"Isn't removing the fallopian tube in an ectopic pregnancy, the environment that the embryo needs to survive, the same as directly killing it? It would be the same as removing all the oxygen from a room. What's the difference?"

The baby isn't going to survive in that enviroment, when it grows, the tube is going to burst and cause the death of the child and the Mother. Since the tube is obviously defective, it needs to be removed, perhaps in the future we will have the technology to implant the baby in the mother's womb but I don't think we do right now. Which is maybe what some scientist ought to be working on right now, instead of some of the things that some of them are working on. Perhaps someone is, that would be awesome.
Let's say you have a man in a room that is wounded so badly that it is apparent that he is going to die, next door is a man that has a broken leg, just a simple fracture, there is only enough oxygen for one of them to live off of until help arrives to get them out of there. What would YOU do?

Matt McDonald

"As you rush toward the building, the people on the street try to prevent you from doing so -- let us say in all innocence, not even to save their own lives, but to save yours.

Is it not lawful to take action against them in order to prevent them from stopping you from getting the bomb out of the building?"

I don't know, it's certainly a conundrum. While you may voluntarily martyr yourself, you may not force someone else to be a martyr. In fact if defenders of Pius XII said this in response to critics who said he should have taken stronger action against Germany, in effect forcing German Catholics to be martyred by reprisals by the Nazi's.

There are times when no action may be taken even to reduce the loss of life. An ectopic pregnancy where the baby is embedded in a vital organ. Removing the organ kills both, but direct action against the baby is immoral. Another example is an overloaded lifeboat, you could volunteer to swim even if it would result in your death, but you can't compel anyone else to do so.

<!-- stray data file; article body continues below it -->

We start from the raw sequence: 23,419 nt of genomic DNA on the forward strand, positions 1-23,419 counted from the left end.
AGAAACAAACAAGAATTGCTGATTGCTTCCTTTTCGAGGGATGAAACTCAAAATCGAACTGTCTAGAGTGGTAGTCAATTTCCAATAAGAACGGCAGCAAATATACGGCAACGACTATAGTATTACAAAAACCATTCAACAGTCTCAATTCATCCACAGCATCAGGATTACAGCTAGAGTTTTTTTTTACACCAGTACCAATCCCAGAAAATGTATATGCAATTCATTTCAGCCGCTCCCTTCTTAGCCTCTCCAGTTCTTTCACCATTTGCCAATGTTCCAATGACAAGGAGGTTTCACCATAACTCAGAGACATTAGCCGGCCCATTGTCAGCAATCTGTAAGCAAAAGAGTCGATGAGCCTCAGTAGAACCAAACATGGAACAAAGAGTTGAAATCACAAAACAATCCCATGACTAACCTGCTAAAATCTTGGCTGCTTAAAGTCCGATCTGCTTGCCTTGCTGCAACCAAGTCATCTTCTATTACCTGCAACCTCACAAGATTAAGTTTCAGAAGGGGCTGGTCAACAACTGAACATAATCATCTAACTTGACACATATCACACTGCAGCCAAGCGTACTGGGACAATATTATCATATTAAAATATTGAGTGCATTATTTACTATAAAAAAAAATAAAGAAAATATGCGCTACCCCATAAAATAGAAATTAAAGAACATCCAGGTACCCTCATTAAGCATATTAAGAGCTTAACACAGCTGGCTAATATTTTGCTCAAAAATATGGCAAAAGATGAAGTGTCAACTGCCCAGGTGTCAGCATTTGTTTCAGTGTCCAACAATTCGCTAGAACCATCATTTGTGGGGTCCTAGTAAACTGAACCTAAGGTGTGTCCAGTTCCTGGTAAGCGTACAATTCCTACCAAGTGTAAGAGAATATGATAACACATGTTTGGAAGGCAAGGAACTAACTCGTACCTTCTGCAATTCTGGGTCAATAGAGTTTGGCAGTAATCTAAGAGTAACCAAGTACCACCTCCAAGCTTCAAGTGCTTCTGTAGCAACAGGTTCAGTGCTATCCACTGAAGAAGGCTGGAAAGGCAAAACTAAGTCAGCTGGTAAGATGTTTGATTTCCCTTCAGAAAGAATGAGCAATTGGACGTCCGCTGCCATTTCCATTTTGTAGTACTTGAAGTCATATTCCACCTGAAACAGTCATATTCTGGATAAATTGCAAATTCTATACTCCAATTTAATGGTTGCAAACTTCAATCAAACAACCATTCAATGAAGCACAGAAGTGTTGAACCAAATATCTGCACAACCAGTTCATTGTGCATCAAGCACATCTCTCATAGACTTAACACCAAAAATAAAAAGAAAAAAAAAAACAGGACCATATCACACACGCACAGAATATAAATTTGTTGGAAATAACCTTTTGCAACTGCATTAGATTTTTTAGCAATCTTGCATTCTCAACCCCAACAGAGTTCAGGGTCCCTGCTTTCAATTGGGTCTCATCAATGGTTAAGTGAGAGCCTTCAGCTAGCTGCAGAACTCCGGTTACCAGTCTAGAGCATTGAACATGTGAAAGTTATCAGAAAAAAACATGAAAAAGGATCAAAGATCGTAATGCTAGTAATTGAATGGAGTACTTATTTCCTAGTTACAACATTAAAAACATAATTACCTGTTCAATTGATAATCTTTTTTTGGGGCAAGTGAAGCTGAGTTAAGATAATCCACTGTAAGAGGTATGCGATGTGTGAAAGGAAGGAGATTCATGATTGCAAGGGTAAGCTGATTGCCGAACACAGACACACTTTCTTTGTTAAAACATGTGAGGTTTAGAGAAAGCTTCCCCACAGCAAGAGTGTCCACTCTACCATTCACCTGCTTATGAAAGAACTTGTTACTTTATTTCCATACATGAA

SDG

There are times when no action may be taken even to reduce the loss of life.

I agree, and I gave an example of this in my first post above with the mad scientist. To give a more real-world example, you may not kill life in the laboratory no matter how many lives you will then save with the fruits of your work. It doesn't matter if a hundred thousand people will die because you aren't allowed to kill one embryonic life in the laboratory -- you can't do it.

While you may voluntarily martyr yourself, you may not force someone else to be a martyr.

Prescinding from issues around the word "martyr," isn't the acceptance of collateral damage in just warfare a recognition that sometimes you will directly bring about the deaths of innocents and non-combatants whom you have no right to kill as a means or an end, but whose deaths may be foreseen as a consequence of a morally justified act?

If there were innocent people on the Death Star, would it have been immoral for Luke to blow it up, directly causing their deaths?

An ectopic pregnancy where the baby is embedded in a vital organ. Removing the organ kills both, but direct action against the baby is immoral. Another example is an overloaded lifeboat, you could volunteer to swim even if it would result in your death, but you can't compel anyone else to do so.

I suspect these cases may be more debatable than you think.